The Politicization of Justice

Photo by Greg Schweiner

Photo by Greg Schweiner

As great as the political system of the United States is, there is a distinct flaw in our system of justice. That is the politicization of justice. It works like this:

Prosecution of criminals is done by officials known as District Attorneys or Prosecuting Attorneys. Prosecutors have full control over who is charged, what cases go to court, and what evidence is either presented or not presented. I know all this because I watched many episodes of Law and Order.

Here is where the flaws come in. First, prosecutors are elected officials. Second, we rate how effective prosecutors are by how many convictions they get. A good prosecutor needs a good conviction rate so that he/she will get re-elected. Often this conviction rate comes at the expense of true justice. It’s becoming less a matter of ‘did the accused commit the crime’ and more of ‘can we improve our conviction rate’?

There is no incentive in trying a case unless there is a good chance of conviction, as losing may lower one’s conviction rate and one’s ability to get re-elected. Conversely, a quick conviction against some poor sap unable to afford a proper legal defense becomes an all too tantalizing prospect. Guilt becomes secondary to successful prosecution.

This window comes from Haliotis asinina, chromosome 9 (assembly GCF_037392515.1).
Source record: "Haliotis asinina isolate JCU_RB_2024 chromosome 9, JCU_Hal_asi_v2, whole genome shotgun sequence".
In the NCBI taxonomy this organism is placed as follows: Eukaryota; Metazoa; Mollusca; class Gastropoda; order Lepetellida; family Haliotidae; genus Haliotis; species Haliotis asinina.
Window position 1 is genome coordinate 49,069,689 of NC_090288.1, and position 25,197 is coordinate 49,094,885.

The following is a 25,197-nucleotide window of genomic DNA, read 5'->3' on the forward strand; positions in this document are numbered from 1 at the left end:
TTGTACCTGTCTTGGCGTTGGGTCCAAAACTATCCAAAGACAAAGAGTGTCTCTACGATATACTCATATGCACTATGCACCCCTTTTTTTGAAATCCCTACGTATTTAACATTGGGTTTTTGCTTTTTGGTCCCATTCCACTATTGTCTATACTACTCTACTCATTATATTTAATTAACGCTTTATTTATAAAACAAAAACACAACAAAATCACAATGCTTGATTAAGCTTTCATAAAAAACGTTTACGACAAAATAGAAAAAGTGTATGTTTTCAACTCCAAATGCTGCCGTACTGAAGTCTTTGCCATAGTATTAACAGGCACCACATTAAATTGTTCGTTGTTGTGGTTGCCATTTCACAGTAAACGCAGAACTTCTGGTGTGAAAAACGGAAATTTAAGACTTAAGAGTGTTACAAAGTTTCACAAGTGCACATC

Bonus points if you can nail a celebrity. Your next election campaign benefits from all the free publicity provided by an obsessed media. Better yet, a high profile trial may yield a multi-million dollar book deal such as the ones awarded to Marcia Clark or Vincent Bugliosi the prosecutors of O.J. Simpson and Charles Manson respectively.

By making prosecutors beneficiaries of a popular election, have we have incented them to use that office to further their own causes? Do we still have a system that actually protects the innocent, or one that gives rogue prosecutors the fuel to operate their own self-serving brand of justice?

We need to re-examine our system of making prosecutors elected officials and think about having them earn their positions through merit and appointment. Perhaps we could even throw in a moratorium on book deals.

 

A Social Commentary